• The first thing you must do is to make fitness a part of your life.  Schedule it, commit to it and don’t complain about it. By making it a part of your daily life, you are teaching your children how imperative and natural exercise should be.  If you have to, enlist a friend to do it with you so that you hold each other accountable.
  • Then include your kids.
  • Make it fun for them and seem effortless to include exercise as part of your daily routine.  It’s much easier if you establish and keep a set time (for instance, every morning after breakfast).
  • Remember that kids tire and get bored easily.  And they get hungry as soon as you step out the door.  Plan ahead – bring toys, blankets, diapers, wipes, snacks, and water (they dehydrate faster than adults). I usually can buy myself more time if I pull out a new toy or snack every few minutes when my child is in the stroller.
  • Try not to push the kids’ limits or that will defeat the purpose of having them view this time as a fun time.
  • If  you prefer not to include the kids and enjoy working out alone, that’s certainly okay.  Do an exercise video or use an at-home treadmill during nap time, before they arise in the morning, or after they drift off to sleep at night.  But I am still a big believer in making sure your kids see you workout at least a couple of times per week.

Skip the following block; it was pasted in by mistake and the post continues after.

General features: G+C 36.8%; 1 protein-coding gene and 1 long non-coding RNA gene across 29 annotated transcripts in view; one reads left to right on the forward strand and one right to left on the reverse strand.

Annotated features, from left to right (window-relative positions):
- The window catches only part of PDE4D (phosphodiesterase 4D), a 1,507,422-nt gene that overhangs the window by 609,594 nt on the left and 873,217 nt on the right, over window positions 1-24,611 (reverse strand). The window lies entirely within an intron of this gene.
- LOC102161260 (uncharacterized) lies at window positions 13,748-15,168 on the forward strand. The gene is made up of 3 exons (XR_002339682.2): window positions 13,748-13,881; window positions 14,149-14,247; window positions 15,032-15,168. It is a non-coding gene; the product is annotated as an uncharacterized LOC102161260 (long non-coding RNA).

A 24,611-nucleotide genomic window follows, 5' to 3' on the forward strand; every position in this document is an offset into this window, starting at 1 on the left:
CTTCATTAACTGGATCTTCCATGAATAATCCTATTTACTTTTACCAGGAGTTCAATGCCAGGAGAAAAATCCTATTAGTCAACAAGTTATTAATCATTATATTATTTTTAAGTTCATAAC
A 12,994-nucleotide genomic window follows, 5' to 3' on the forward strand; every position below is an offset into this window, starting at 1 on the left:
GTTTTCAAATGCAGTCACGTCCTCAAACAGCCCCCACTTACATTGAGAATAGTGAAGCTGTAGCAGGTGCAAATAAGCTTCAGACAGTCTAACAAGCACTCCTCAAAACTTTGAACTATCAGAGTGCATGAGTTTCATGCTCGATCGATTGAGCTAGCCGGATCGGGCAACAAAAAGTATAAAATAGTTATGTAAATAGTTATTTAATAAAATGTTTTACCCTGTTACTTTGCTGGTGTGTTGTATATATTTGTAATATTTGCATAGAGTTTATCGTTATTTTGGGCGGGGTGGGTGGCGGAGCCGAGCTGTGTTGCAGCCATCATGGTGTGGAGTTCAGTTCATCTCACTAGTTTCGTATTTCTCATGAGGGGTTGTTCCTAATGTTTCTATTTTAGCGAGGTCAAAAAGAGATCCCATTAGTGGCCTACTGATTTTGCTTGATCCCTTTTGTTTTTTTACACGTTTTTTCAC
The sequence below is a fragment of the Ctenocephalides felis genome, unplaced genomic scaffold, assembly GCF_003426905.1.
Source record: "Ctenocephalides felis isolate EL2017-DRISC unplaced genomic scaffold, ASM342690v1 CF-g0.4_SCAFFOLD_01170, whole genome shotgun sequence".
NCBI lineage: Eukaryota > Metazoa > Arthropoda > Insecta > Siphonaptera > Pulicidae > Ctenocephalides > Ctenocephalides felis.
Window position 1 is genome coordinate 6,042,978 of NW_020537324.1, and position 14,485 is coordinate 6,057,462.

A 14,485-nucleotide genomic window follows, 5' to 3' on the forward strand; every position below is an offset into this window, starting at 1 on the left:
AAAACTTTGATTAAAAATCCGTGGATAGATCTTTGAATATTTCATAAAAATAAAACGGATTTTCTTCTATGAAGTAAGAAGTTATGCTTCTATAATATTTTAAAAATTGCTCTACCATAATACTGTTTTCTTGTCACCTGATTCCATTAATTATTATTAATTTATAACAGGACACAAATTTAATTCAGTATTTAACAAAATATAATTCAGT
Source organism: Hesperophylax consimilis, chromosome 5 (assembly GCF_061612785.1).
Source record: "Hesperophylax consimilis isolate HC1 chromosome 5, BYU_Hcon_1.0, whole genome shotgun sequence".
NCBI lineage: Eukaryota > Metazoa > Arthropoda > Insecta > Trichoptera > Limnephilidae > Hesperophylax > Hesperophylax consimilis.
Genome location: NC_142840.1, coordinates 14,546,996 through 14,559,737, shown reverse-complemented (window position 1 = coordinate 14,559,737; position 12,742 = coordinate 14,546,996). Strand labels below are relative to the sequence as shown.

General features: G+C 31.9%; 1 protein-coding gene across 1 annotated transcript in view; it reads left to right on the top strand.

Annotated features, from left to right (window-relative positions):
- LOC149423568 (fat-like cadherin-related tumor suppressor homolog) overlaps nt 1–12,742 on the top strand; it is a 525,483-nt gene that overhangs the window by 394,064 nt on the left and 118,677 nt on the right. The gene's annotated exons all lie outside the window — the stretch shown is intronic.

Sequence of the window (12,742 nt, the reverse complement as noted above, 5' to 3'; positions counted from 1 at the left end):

Now that we have that down, you must throw out all preconceived notions of what exercise should look like. Exercise can come in various forms.  Whatever your neighbor is doing or what you used to do may not be what you will be able to do now (for most of us anyway).  Be okay with that.  It’s a different season in your life.

You’ll probably need to adjust your plans daily and even be spontaneous at times.  Some days you may be able to run 30 minutes without stopping, other days you may squeeze in 10 minutes total or have to stop every 2 minutes to pick up a toy or calm a fussy toddler.  Go with it and try not to get frustrated.  At least you got something in.

You’ll need to get in touch with your creative side – the possibilities are really endless when you start to brainstorm a bit.  Here are just a few things you can do with (or without) the kids in tow:

  • Exercise DVDs with the kids.  There are several I have seen online or even at the library that include  children, but I find that my son likes the adults ones just as much.  He’s super cute and uncoordinated while trying the exercises, but gets such a sense of accomplishment when he does.
  • Put on some music and dance, jump rope (even if you have no rope), do jumping jacks, jump on a trampoline or a combination of all four.
  • Use your tiniest tots as weights for exercises like squats and lunges.  Strap one in a carrier or just hold a (wiggly) baby.  I even use my 24-pound daughter as a weighted med ball for crunches.  Boy, does it tire me out faster!